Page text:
In the spirit of why I started keeping a blog, I thought I’d write down a list of questions that I’m guessing what my grand kids will be asking 50 years from now. Only then will I know how my predictive abilities are. Some are actually wishes of mine, but if I believe in them strongly enough, I’m sure someone (perhaps me) will invent something to address them.
- What is a battery?
- You had to actually recharge the battery all the time?
- Why did you have to type things in? Wasn’t using keyboard slow and inefficient?
- Why were images only in 2D on a physical surface? Wasn’t it hard to carry around?
- Why do old pictures show all kinds of cables on the desk? What did they do?
- Why was storage and speed always defined? Did you actually run out of space?
- What is a personal computer?
- Why did you call it a “smart” phone?
- Why did you use paper?
- What are magazines and newspapers?
- What is a password? How did you remember all of them? why did you need them?
- Why did things all look the same? Why didn’t everyone personalize their things?
- What do you mean you had to “search” for things?
- You got to drive the car?
Special Advisor at Cabinet Office (Govt. of Japan)
Named by Nikkei as one of the “100 Most Influential People for Japan,” Saito began software programming at an early age and started his own company in high school. By the time he was named Entrepreneur of the Year in 1998 (by Ernst & Young, NASDAQ and USA Today), he was recognized as one of the world’s leading authorities on encryption
, biometric authentication
and cyber security
After selling his business to Microsoft, he moved to Tokyo in 2005 and founded InTecur, a venture capital firm and consultancy that identifies innovative technologies, develops global talent and helps entrepreneurs become successful. In 2013, Saito was appointed a Special Advisor to the Cabinet Office for the Government of Japan.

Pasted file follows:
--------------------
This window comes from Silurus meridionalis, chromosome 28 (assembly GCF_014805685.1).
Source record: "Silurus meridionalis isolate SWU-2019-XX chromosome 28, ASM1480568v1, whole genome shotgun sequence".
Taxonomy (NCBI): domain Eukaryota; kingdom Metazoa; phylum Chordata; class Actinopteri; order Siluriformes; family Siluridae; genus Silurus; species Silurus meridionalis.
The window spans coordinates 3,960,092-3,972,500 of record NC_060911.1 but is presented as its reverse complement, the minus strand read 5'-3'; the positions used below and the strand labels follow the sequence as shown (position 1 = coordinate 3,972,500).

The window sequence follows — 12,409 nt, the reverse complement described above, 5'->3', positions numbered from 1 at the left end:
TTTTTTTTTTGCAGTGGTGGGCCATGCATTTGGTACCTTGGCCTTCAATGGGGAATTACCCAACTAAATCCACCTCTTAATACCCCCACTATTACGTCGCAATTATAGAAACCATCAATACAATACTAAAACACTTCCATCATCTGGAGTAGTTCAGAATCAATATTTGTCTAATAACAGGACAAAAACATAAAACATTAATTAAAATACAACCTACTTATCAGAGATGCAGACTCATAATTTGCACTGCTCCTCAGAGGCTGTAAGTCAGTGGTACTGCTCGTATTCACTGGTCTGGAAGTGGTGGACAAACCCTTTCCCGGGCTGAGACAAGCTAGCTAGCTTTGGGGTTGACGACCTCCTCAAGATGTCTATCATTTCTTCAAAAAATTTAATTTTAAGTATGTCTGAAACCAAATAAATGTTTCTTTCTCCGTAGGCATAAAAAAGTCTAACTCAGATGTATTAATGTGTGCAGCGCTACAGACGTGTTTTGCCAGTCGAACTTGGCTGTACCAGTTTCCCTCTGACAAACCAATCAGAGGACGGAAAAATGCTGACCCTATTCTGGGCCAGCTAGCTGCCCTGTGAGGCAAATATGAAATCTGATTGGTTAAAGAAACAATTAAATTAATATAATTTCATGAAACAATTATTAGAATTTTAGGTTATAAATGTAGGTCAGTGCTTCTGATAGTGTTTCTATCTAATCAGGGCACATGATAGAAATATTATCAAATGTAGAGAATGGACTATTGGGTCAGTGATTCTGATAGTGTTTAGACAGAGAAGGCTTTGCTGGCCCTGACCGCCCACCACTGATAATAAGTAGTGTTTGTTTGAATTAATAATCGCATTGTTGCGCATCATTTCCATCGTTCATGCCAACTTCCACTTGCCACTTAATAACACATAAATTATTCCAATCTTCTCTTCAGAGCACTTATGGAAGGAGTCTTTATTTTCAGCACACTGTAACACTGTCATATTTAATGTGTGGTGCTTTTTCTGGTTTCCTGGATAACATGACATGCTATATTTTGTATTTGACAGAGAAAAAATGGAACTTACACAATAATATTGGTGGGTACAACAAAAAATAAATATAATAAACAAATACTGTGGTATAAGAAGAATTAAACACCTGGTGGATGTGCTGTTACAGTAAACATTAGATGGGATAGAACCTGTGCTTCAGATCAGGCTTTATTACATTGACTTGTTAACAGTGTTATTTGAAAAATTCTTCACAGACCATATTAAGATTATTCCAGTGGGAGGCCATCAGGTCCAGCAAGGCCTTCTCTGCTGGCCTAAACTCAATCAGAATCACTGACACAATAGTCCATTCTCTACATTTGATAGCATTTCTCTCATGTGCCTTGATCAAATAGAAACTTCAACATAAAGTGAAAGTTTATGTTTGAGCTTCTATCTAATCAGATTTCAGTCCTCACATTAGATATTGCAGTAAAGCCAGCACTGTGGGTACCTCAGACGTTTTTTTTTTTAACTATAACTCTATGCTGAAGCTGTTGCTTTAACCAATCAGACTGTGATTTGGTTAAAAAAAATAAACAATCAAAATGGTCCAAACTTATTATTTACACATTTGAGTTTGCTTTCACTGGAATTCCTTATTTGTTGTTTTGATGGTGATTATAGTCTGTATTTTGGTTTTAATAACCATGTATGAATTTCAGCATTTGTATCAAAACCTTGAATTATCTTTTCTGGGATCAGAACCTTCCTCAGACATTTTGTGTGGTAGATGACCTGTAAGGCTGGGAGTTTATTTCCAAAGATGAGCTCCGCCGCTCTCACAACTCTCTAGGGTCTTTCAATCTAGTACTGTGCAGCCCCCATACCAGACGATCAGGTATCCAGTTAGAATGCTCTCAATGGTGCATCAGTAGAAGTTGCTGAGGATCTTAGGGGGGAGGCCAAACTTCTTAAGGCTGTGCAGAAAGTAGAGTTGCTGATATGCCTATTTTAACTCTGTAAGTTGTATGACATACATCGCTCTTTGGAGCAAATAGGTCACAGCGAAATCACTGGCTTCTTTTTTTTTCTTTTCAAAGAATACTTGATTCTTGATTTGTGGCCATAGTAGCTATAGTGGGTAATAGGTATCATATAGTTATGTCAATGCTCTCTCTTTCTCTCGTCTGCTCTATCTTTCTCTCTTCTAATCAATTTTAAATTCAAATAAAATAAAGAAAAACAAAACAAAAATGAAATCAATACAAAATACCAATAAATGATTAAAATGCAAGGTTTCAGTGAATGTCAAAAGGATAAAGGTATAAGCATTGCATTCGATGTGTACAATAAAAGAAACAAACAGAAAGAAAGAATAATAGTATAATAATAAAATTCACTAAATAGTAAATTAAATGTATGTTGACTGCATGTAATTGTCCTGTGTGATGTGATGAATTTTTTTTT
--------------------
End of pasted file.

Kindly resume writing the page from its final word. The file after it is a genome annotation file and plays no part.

Similarly, in 2012 he served as a council member on national strategy for the Cabinet-level National Policy Unit, and prior to that, was named as the Chief Technology Officer for the Fukushima Nuclear Accident Independent Investigation Commission (NAIIC). He is a Foundation Board Member at the World Economic Forum (WEF), and has been named by the WEF as both a Young Global Leader and Global Agenda Council member.
Saito also advises several national governments around the globe. In Japan, he has also served as an advisor to METI, MIC, MEXT, MLIT, AIST, IPA and the Japan Society for the Promotion of Science (JSPS), among others.
He teaches at multiple universities, serves on several corporate boards, appears as a commentator on national TV and is the author of numerous publications in addition to writing a weekly column for a prominent Japanese business newspaper. His best-selling management book, The Team: Solving the Biggest Problem in Japan, was published by Nikkei BP in 2012, his follow-on book, Is Your Thinking up to Global Standards?, was published by Daiwa Shobo in late 2013 and his autobiography, An Unprogrammed Life: Adventures of an Incurable Entrepreneur, was published in 2011 by John Wiley & Sons.